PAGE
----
Later that evening after I'd fallen asleep on the couch, I awoke feeling achy and warm. Things only went downhill from there and I had a restless night of chills and sweats and a serious headache despite the Tylenol I'd taken. By morning I was feeling no better and decided to skip riding and, ultimately, also skip going in to work. I continued to be a little feverish all day. That night I slept a little better, although I woke up around 5 am pretty much soaked with sweat. Still, I felt considerably better than I had, and of course knew it was merely evidence that my immune system wasn't quite as crapped out as I'd thought. There were things to do at work, so while I skipped riding again I went in a little early. The day went OK, but it was clear I was still running a degree or two above normal operating temperature. It's now 6 pm, so close enough to 48 hours later, and although the headache is gone I'm still unnaturally warm. Hopefully homeostasis will be reestablished before tomorrow morning when I fully intend to do the Giro Ride.

I just installed a new chain and cassette, two new tires, and new brake blocks. I think my current cassette had somewhere in the neighborhood of 12,000 miles on it and was still doing pretty good, but my experience has been that Campagnolo chains like the one I just installed and a bit less tolerant of worn cassette cogs, so I went ahead and put on the new cassette without even checking to see if the chain skipped on the old one. Extravagant, to say the least!

Monday, October 04, 2021

Tired Tires Tagging Along

Tuesday on the levee

Driving back from Dahlonega on Monday enforced a much-needed rest day, but I was back out Tuesday morning for the 6 am levee ride, as was Chris. My legs were definitely still a little sore from 6-Gap but no more than expected, and the ride was pretty uneventful. Wednesday's WeMoRi seemed particularly fast for some reason, perhaps because I was still in recover mode or something, but it was manageable. Thursday, however, was when the flat tires started. On the way out Boyd flatted so we stopped while he fixed it, then as we got ready to go again I discovered my rear tire was almost flat. I quickly replaced the tube and we were on our way again without any more problems, although we did shorten the route because of the delay. 

On the way back we saw what had probably been the cause of the flats - a patch of fresh clear glass that we'd probably rolled right though in the dark. The next morning my rear tire was low, but I just aired it up and didn't think much about it during the Friendly Friday ride, which was particularly friendly that day, which is to say it didn't get too fast. The rear tire in question was a well-worn Continental 5000 that had two boots sewn into it from sidewall cuts. I had a fresh pair of new tires at home, but had been holding off on replacing the old ones because the streets around here are still covered with all manner of glass, roofing nails, and tree debris from Hurricane Ida. As I would soon learn, I'd waited a bit too long to replace that tired old tire. The tire was low again Saturday morning but somehow I made it through the Giro Ride that day without having to stop, although it was pretty low by the time I got home.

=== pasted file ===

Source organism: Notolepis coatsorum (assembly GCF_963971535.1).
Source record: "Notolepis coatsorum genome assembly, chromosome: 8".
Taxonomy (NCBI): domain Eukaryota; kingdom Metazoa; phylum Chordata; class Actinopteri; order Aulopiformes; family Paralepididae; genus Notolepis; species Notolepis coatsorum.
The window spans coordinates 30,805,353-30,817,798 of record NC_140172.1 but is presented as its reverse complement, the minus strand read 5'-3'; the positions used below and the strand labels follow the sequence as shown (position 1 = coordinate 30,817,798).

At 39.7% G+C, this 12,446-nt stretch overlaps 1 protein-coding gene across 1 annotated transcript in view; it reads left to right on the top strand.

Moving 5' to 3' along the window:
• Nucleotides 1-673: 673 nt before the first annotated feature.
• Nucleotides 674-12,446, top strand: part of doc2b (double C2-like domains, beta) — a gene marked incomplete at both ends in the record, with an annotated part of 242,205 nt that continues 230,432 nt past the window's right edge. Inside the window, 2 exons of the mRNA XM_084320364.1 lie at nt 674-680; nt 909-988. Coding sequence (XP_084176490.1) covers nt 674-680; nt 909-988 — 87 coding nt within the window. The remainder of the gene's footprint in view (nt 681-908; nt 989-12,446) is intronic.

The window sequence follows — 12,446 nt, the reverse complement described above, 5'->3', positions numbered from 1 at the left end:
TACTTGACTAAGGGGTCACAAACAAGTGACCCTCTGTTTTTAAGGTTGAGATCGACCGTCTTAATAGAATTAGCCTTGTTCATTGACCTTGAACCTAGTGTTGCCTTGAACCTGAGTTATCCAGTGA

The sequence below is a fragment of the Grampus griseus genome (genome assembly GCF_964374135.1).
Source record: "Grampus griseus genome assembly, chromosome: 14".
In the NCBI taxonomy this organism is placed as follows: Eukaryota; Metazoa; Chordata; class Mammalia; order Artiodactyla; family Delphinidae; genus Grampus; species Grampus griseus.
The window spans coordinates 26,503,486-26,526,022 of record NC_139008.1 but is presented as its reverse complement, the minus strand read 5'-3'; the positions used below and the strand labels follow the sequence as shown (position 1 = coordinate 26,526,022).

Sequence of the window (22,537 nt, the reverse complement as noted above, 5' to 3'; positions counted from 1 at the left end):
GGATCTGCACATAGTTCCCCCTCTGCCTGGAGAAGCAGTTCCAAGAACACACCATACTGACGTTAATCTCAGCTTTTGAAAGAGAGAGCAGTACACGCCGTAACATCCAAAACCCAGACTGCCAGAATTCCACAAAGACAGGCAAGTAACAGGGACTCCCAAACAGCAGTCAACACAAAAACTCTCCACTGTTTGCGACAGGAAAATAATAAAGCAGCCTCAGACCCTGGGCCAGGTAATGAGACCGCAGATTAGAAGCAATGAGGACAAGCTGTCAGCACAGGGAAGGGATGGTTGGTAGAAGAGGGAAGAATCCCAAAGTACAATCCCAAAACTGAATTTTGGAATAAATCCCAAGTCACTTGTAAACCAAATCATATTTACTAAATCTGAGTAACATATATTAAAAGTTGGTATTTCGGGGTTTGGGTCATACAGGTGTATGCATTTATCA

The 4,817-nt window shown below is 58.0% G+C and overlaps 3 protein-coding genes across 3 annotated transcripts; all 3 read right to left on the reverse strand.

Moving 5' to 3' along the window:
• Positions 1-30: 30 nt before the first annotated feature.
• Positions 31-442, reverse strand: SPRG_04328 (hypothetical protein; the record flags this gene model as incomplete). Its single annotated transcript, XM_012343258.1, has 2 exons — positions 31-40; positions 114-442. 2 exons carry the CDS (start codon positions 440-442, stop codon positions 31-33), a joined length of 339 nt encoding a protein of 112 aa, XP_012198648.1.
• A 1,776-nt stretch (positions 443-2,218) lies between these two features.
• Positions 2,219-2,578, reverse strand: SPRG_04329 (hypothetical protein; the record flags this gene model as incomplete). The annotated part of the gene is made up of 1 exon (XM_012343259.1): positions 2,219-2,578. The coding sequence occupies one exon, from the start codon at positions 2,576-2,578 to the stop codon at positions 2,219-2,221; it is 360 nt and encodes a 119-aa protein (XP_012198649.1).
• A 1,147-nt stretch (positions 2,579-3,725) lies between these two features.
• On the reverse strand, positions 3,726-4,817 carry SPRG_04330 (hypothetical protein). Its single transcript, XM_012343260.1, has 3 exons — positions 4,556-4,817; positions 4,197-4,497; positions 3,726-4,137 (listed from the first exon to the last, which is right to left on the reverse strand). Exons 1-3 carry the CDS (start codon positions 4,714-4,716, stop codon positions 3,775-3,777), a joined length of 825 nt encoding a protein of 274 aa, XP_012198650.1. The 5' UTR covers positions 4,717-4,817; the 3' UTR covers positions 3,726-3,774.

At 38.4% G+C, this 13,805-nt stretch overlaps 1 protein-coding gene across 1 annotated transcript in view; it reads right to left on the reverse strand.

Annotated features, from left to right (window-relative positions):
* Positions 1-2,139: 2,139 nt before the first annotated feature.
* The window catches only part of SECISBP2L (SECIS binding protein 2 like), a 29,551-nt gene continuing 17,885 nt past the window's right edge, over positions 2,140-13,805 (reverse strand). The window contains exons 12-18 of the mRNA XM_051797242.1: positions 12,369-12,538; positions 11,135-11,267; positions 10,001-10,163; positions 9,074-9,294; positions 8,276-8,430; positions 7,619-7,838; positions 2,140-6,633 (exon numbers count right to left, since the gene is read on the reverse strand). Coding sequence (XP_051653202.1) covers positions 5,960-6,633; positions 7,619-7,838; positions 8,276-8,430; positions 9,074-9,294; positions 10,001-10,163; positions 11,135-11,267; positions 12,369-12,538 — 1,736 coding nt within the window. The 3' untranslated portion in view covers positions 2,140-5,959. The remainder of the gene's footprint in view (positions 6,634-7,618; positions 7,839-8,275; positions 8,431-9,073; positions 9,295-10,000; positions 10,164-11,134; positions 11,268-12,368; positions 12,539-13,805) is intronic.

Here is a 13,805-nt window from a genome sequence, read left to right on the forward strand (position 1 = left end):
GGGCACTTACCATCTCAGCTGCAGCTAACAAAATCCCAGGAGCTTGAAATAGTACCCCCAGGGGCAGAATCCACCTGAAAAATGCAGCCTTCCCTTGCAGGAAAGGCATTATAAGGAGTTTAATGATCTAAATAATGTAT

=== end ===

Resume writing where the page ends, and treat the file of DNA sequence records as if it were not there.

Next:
Lisa arrives at the Spillway checkpoint

On Sunday morning when I was getting ready to go out to the Giro Ride I noticed the rear tire was again low. I'd never been able to find anything stuck in the tire that might have caused the flat, but I went ahead and put in another tube, again checking the inside of the tire with my fingers for anything sharp. By the time we got onto Hayne Blvd. that morning for what would turn out to be a fairly easy Giro Ride (lots of people were doing Sunday's 150 mile ride around the lake), my rear tire was starting to bottom out. Everyone stopped and waited while I again replaced the tube and again checked the tire. By this point I was sure there was something embedded in the tire that I couldn't feel, so I wasn't too surprised to find it low again when we got to Venetian Isles. There, I stopped quickly to put a little more CO2 in the tire, hoping to at least make it off of Chef Highway and back onto city streets before it went flat. I took off down Chef ahead of the group, but shortly after they caught me the tire was bottoming out again and I had to stop. Again I checked the tire and could find nothing, but this time I just put maybe 40 psi into it, hoping that would prevent whatever was in the tire from puncturing the tube. A minute after we got rolling again, someone else had a flat. I told everyone I was going to continue riding since I was fully expecting it to go flat again. As it turned out, the lower pressure did the trick and the remnants of the group didn't catch me until I was on Lakeshore Drive. 

So I made it home without another flat, but my day wasn't done. I had been planning on riding out to the Spillway to pick up the lead group from NOMA to MOMA, so after getting home I quickly pulled off that tired old tire and put on a new rear tire and tube, grabbed some food and drink, and headed back out to the levee around 10:30. According to my calculations, the first riders would be coming through the Spillway around 11:30 or so and finishing around 1:00.

Tagged along with this group for the ride back into town

After a nice ride up the river with a light tailwind, I arrived at the Spillway to find Brett, who was supporting Lisa, and a few of the race people waiting for the first riders to arrive. There were a number of required places along the route where they had to punch in, and that was one of them. I learned there had been a big crash on the Bayou Bonfouca bridge near Slidell that had taken out most of the lead group and most of the 4D riders. A little while later I wasn't too surprised to see Lisa riding across the spillway, alone, in the lead. She punched in very quickly, replaced water bottles, and took off as I started my stopwatch. It was around seven  minutes later when a little group of seven or eight arrived. They took considerably longer to punch in and all, but when they rolled out I decided it would be a good group for me to tag along behind for the ride back home.